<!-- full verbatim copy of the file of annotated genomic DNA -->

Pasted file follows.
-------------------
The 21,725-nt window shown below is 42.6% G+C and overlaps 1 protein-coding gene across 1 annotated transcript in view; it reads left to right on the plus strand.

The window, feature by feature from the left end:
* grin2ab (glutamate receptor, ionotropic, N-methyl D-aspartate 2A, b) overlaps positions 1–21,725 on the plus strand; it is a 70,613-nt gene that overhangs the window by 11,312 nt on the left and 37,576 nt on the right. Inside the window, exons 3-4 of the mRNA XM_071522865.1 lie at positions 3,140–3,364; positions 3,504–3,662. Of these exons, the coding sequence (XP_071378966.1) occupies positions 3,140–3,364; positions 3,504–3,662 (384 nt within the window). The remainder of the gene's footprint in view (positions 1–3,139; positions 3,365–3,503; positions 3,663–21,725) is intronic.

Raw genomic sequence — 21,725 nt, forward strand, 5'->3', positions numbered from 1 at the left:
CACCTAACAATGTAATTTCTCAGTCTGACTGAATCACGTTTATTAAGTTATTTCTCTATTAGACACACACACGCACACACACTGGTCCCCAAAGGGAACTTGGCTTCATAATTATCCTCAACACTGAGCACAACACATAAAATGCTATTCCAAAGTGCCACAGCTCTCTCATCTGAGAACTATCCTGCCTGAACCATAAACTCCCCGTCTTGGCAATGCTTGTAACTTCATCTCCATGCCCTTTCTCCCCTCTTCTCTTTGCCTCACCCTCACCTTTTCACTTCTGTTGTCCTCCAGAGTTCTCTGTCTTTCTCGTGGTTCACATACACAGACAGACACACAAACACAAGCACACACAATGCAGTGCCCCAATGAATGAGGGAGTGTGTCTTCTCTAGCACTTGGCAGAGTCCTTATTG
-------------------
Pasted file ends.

The 21,725-nt window shown below is 42.6% G+C and overlaps 1 protein-coding gene across 1 annotated transcript in view; it reads left to right on the plus strand.

The window, feature by feature from the left end:
* grin2ab (glutamate receptor, ionotropic, N-methyl D-aspartate 2A, b) overlaps positions 1–21,725 on the plus strand; it is a 70,613-nt gene that overhangs the window by 11,312 nt on the left and 37,576 nt on the right. Inside the window, exons 3-4 of the mRNA XM_071522865.1 lie at positions 3,140–3,364; positions 3,504–3,662. Of these exons, the coding sequence (XP_071378966.1) occupies positions 3,140–3,364; positions 3,504–3,662 (384 nt within the window). The remainder of the gene's footprint in view (positions 1–3,139; positions 3,365–3,503; positions 3,663–21,725) is intronic.

Raw genomic sequence — 21,725 nt, forward strand, 5'->3', positions numbered from 1 at the left:
CACCTAACAATGTAATTTCTCAGTCTGACTGAATCACGTTTATTAAGTTATTTCTCTATTAGACACACACACGCACACACACTGGTCCCCAAAGGGAACTTGGCTTCATAATTATCCTCAACACTGAGCACAACACATAAAATGCTATTCCAAAGTGCCACAGCTCTCTCATCTGAGAACTATCCTGCCTGAACCATAAACTCCCCGTCTTGGCAATGCTTGTAACTTCATCTCCATGCCCTTTCTCCCCTCTTCTCTTTGCCTCACCCTCACCTTTTCACTTCTGTTGTCCTCCAGAGTTCTCTGTCTTTCTCGTGGTTCACATACACAGACAGACACACAAACACAAGCACACACAATGCAGTGCCCCAATGAATGAGGGAGTGTGTCTTCTCTAGCACTTGGCAGAGTCCTTATTG